Prosecutors never attempted to explain why Hebert would have fired a shot through that bottle — discovered it “would not have worked as a silencer” — and then left it right in the middle of his firing range where it was sure to be found. No physical evidence (fingerprint, DNA, etc.) linked the second bottle to Hebert.
If “traces of a hasty attempt to clean up” had actually existed, they would have pointed to an outside intruder. Had Mr. Hebert committed the crime, there would have been no need for haste. He had essentially an entire day to carefully clean, whereas a “hasty” effort at cleaning (i.e., evidence destruction) points to a non-habitant of the home. But in fact, while prosecutors made dozens of misleading references to repeated applications of the blood-trace detecting chemical “Luminol” in the home, they omitted the fact that NO traces of otherwise unseen blood were actually found by the chemical anywhere inside the house.
The neighbor who observed Hebert backing the car into the garage also testified as to the reason: he knew Mr. Hebert had been having car trouble and assumed the white car was simply being positioned to conveniently jump-start the other family automobile.
In the frantic late hours of April 14th, 2001, as Hebert worriedly asked after his wife, his behavior would have been “strange” indeed if he had acted normal. (A.N.)]
Other witnesses testified that Hebert made incriminating statements after being arrested about his wife’s death being a “terrible accident” or unintentional, and that he’d once owned a copy of a Lawrence Block novel in which a murder victim is placed in the trunk of a running car in the hope that the car will be stolen, casting blame on the thieves.
[Two witnesses recalled “incriminating statements” allegedly made by Hebert. In a new trial, evidence now available will show their recollections were conceived under coercion during interviews with Detective Vigil, whose interrogation techniques have already resulted in reversal of other murder convictions. Hebert himself made no such statements.
In the spring of 2001, Mr. Hebert’s friend Mike Davis was dying of cancer. Hebert frequently brought books to Mike’s house. Mike’s wife Linda testified that after his death, she found a distressing novel in Mike’s collection. She never testified that she had seen Hebert with the book, or that she had ever heard Hebert talk about the book. She said the book had been in a “bag full of books”. Linda was directed by the prosecutors to read an extremely inflammatory passage from the book. Mr. Hebert’s attorneys objected on the rational basis that there was no evidentiary foundation to show that Hebert had ever read the book or even knew of its existence. Trial Judge R. Michael Mullins overruled the defense lawyers, saying that Linda’s testimony was that Hebert had brought “that” specific book. Linda then read the passage which was so prejudicial that some jurors were brought to tears. Linda knew that numerous friends had brought books to Mike. She also knew more than one had brought “bagfuls”. A reading of the trial transcript shows Judge Mullins’ determination was incorrect. Linda never said Hebert brought “that” book. (A.N.)]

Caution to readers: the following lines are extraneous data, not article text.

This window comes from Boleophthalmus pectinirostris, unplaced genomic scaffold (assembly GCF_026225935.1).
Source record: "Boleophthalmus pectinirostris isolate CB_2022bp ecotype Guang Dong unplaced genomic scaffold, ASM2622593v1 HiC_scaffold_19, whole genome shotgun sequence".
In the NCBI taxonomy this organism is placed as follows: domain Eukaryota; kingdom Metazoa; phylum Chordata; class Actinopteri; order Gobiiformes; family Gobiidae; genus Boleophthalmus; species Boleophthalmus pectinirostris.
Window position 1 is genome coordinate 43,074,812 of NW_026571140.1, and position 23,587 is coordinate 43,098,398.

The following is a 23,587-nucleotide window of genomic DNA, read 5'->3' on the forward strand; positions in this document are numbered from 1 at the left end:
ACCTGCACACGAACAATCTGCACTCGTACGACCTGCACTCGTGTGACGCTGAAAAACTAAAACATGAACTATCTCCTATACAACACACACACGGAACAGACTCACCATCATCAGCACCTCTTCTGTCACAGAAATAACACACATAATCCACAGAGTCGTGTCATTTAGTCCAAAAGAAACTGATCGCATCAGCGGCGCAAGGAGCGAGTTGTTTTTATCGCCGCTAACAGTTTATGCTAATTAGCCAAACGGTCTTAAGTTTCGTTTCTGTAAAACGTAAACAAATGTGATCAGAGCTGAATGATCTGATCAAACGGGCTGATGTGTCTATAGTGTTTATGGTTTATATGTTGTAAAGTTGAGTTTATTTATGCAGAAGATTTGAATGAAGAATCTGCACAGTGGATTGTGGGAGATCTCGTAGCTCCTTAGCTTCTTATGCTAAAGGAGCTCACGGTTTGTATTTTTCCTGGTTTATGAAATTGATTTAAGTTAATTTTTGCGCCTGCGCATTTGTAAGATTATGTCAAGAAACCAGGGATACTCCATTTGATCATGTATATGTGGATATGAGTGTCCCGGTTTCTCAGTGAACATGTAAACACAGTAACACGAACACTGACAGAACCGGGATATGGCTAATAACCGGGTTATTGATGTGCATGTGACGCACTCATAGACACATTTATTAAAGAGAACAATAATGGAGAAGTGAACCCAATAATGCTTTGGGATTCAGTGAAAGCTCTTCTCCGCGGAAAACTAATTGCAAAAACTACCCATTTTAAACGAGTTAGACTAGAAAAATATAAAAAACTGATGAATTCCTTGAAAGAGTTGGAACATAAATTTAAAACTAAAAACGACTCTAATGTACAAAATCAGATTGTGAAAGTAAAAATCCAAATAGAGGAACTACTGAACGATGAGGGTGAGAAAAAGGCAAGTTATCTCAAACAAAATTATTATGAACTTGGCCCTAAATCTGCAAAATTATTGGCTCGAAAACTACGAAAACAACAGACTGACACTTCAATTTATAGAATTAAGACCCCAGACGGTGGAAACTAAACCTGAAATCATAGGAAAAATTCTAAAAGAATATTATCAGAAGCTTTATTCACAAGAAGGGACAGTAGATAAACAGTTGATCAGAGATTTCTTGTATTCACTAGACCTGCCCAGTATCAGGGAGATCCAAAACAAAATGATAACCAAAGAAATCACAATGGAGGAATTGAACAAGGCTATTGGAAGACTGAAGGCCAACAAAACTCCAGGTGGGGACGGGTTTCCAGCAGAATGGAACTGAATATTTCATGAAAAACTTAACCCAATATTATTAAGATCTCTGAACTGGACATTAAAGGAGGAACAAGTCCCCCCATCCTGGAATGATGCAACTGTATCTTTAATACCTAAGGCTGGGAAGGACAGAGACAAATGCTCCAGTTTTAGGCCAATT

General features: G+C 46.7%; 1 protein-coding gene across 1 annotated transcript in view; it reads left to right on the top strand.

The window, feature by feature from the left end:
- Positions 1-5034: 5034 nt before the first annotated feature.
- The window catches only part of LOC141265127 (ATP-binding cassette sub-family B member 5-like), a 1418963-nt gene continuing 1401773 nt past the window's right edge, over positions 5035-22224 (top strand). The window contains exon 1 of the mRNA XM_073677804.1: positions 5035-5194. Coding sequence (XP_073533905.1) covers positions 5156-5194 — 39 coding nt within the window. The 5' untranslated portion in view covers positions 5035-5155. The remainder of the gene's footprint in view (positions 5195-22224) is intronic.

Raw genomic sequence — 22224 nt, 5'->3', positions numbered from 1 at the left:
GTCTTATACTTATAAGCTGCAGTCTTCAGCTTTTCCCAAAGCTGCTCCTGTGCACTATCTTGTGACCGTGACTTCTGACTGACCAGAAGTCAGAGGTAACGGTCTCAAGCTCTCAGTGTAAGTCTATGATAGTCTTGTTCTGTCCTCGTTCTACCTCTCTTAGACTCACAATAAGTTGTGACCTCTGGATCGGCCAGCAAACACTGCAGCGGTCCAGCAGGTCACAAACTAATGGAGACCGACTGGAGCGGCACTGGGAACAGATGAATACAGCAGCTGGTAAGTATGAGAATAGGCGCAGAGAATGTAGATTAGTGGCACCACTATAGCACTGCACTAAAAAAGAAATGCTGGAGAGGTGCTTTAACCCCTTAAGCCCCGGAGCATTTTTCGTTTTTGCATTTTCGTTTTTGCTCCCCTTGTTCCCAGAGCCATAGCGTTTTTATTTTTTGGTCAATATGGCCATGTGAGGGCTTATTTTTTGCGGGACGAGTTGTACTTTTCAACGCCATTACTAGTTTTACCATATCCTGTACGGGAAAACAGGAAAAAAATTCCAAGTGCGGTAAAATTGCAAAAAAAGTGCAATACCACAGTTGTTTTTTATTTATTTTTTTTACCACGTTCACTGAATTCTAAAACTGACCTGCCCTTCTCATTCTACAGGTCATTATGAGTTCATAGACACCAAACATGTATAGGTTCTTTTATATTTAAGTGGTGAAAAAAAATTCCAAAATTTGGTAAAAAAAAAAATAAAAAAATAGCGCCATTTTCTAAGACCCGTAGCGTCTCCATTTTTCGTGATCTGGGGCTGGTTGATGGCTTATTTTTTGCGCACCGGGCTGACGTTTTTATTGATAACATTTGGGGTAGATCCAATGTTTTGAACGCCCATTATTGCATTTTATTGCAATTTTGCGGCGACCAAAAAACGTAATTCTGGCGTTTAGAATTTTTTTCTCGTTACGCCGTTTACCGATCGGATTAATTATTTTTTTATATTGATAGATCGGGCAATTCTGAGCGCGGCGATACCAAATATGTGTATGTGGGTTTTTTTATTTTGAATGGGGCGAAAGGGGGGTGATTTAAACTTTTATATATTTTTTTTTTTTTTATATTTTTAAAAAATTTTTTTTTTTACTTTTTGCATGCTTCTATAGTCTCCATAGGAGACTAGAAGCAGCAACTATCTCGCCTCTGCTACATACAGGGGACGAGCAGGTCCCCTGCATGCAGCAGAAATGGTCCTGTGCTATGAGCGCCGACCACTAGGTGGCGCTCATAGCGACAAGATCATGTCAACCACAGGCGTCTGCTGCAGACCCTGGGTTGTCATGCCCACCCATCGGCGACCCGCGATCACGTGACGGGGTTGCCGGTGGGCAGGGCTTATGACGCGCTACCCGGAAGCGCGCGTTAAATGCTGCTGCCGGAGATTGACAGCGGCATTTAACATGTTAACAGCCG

The day he sentenced Hebert to life in prison for first-degree murder, Judge Michael Mullins called the evidence of his guilt “overwhelming” — even though no one could explain why he would kill his wife. Hebert insisted that he “cherished” Carol, with whom he’d reconciled after an affair in 1999.
Hebert claims that police and the Denver District Attorney’s Office distorted or manufactured evidence against him. He’s complained that the prosecution team, which included recent (now former) U.S. attorney nominee Stephanie Villafuerte, had a legal duty to notify him of White’s conviction and failed to do so. And in his legal filings he now includes Judge Mullins among those allegedly abusing their authority, since Mullins sat on his motion to vacate his conviction for more than a year, finally denying the motion after Hebert filed a complaint with the Colorado Supreme Court about the lack of action.
[Ms. Villafuerte had an undeniable ethical duty to divulge to Mr. Hebert’s defense facts of the startling revelation of star witness Richard White’s actual background, as the U.S. Supreme Court delineated in Imbler V. Pachtman, n. 25, 1976.
But she had difficulties with ethics, as exemplified in later reporting by the Denver Post’s Karen Crummy, which revealed questions about Villafuerte’s very close relationship with her boss/benefactor, District Attorney Bill Ritter. After she helped Mr. Ritter’s successful run for governor, and became his Chief of Staff, he nominated her for the prestigious position as United States Attorney. Ultimately, however, public awareness of Ms. Villafuerte’s actions regarding campaign financing and covert accessing of restricted law enforcement information forced her to withdraw her nomination (blaming “political” attacks) and retreat from the public spotlight (A.N.)]
In denying Hebert’s motion, Judge Mullins — who also presided over White’s case — opined that Hebert would probably have been convicted without White’s testimony. “The evidence produced at trial does not suggest an alternate suspect,” he wrote.
[The referenced motion was based on “Witness Perjury and Newly Discovered Evidence”. Judge Mullins’ denial proves that he does not understand, or that he simply contemptuously swept aside, the plain legal concept that the sole purpose for bringing newly discovered evidence is precisely that it was not, and could not have been, “produced at trial (to) suggest an alternate suspect”. (A.N.)]
White didn’t respond to a request for comment on Hebert’s accusations. Hebert recently filed a brief with the Colorado Court of Appeals, contesting Mullins’s ruling.